Heart ablation: Why is cardiac ablation done, by whom, types, advantages, risks
Cardiac ablation is a type of procedure performed by cardiologists to treat the problem of abnormal heart rhythms aka arrhythmias. Here's all you need to know about radio frequency ablation, also known as heart ablation or cardiac ablation.
An arrhythmia is an abnormal heart rhythm which causes the heart to beat either too fast or beat irregularly in a disorderly manner and such abnormal rhythms if persisted for long can lead to fall in BP causing fainting or syncope and may also cause cardiac arrest in dangerous rhythm disorders like ventricular fibrillation, ventricular tachycardia. Cardiac ablation is a type of procedure performed by cardiologists to treat the problem of abnormal heart rhythms aka arrhythmias and this procedure uses either heat or cold energy to produce tiny scars in your heart, in the areas responsible for producing abnormal beats or rhythm.
Why is cardiac ablation done?
In an interview with HT Lifestyle, Dr Pradeep Kumar D, Senior Consultant - Interventional Cardiology at Aster CMI Hospital in Bangalore, explained, “Radio frequency ablation (RFA) is a technique that is used to deliver Radio frequency energy to a tissue which heats the tissue and causes cell death. This type of treatment is done in cardiac conditions where there is disturbance in the electrical rhythm.”
He elaborated, “RFA is done in conditions like paroxysmal supraventricular tachycardias, atrial tachycardias, atrial flutter and atrial fibrillation, right ventricular outflow tract ventricular tachycardias and scar related re entrant tachycardias. In all these conditions there is abnormal conduction of electrical impulses due to re entrant circuits (like short circuits) or due to automatic foci in the heart. In short these procedures are done to prevent conduction of electrical signals through short circuits. By delivering RF energy the tissues that conduct abnormal electrical currents are burnt and rendered electrically unable to conduct electricity and thereby preventing such short circuits.”
Dr Mohit Tandon, Consultant Non Invasive Cardiologist at Fortis Escorts Hospital, in New-Delhi's Okhla, revealed that you may be advised cardiac ablation if -
- You have been prescribed medicines earlier and they are not able to control the condition.
- If you are facing intolerable side effects of the rhythm control medicines.
- Certain specific types of arrhythmic conditions like SVT and wolff parkinson white syndrome where the ablation gives good results.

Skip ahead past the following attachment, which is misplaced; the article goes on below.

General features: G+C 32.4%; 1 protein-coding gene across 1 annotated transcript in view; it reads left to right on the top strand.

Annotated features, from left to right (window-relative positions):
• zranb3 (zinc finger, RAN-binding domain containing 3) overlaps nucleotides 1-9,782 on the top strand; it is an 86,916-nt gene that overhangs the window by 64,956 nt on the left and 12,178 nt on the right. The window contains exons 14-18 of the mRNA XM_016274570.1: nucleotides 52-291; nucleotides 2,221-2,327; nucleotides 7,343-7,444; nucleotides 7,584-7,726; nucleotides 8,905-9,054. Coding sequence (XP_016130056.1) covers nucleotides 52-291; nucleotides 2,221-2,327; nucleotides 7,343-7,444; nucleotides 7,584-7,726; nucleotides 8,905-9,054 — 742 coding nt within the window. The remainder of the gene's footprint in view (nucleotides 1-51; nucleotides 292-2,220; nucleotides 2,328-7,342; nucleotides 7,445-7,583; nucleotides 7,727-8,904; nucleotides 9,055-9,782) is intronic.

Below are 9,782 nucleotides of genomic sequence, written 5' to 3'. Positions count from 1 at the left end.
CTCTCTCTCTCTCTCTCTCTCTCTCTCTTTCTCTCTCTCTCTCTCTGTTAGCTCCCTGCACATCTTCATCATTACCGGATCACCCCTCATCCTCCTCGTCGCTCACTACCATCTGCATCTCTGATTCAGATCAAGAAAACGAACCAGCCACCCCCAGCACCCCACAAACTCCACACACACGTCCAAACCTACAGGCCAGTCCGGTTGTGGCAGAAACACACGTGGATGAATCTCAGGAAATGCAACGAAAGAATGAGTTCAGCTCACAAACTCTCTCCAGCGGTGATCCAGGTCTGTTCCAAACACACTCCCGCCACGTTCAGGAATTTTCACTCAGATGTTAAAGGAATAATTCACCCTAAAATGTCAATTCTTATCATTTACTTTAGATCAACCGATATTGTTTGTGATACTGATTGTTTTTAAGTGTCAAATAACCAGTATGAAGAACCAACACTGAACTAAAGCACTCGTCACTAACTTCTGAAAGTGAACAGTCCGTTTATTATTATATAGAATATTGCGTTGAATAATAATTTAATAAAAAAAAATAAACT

- If you are at high risk of complications of arrhythmia like cardiac arrest.
Talking about the types of cardiac ablation, Dr Mohit Tandon highlighted:
1. Catheter ablation-- This is the commonest type of procedure in which a flexible wire (catheter) is inserted via a vein and is used to deliver hot or cold energy to the desired area.
2. Surgical ablation-- In this procedure also known as maze procedure, if you are undergoing a heart surgery like bypass surgery or a valve related surgery and you require an ablation procedure also then the cardiac surgeon during the time of cardiac surgery creates a maze-like scar pattern in your heart chambers (atria) to prevent abnormal signal generation and yet allows normal signal to pass through leading to a normal heart rhythm. This is used commonly for a type of arrhythmia called atrial fibrillation in which the heart beats in an irregular manner.
3. Hybrid ablation-- In hybrid ablation, the heart is not opened but a small incision is made in your chest, through which a catheter is passed and the area of interest is ablated.
Who does these procedures?
Dr Pradeep Kumar D answered, “Usually an electrophysiologist who is a cardiologist trained in electrical problems of the heart conducts these procedures. Sometimes special equipment like a 3 d mapping system may be required. The procedure may take upto hours to perform at times depending on the complexity.”
He added, “Procedural success varies from 70 to 95 percent based on the type of procedure that is been done. The procedure is done through catheters inserted through the veins in the groin or neck under local anaesthesia and sedation. Complications of the procedure can be bleeding, infection, conduction abnormalities needing pacemaker and rarely cardiac tamponade (due to perforation of the heart).”
What are the advantages and risks associated with heart ablation?
According to Dr Mohit Tandon, the advantages of cardiac ablation are:
- It can be lifesaving for dangerous arrhythmias where drugs cannot control the condition.
- The success rate of the procedure is very high. Studies report a success rate in upwards of 70%.
- It is minimally invasive and can be undertaken in the majority of people.
- It restores normal rhythm of heart in majority of cases thus allowing a person to stop taking antiarrhythmic drugs.
As for the risks associated with the procedure, he said, “Like any procedure, this too carries some risks however in experienced , high volume centers complication rates are very less with catheter ablation. Studies suggest that complication rates can be up to 6%. Common complications being bleeding from puncture site, infection, arrhythmia, stroke or TIA, Pericardial tamponade (collection of blood in space around heart), Atrio esophageal fistula (serious complication, rarer, tract between heart chamber and food pipe), Arrhythmia during or after the procedure.”
He concluded, “Catheter ablation allows you faster recovery and to return to your functional and productive life in a few days. Sometimes you may need to undergo ablation more than once if your arrhythmia recurs, this is commoner in long standing atrial fibrillation. You may also be asked to continue antiarrhythmic medicines for sometime after the procedure till the doctor is assured of successful termination.”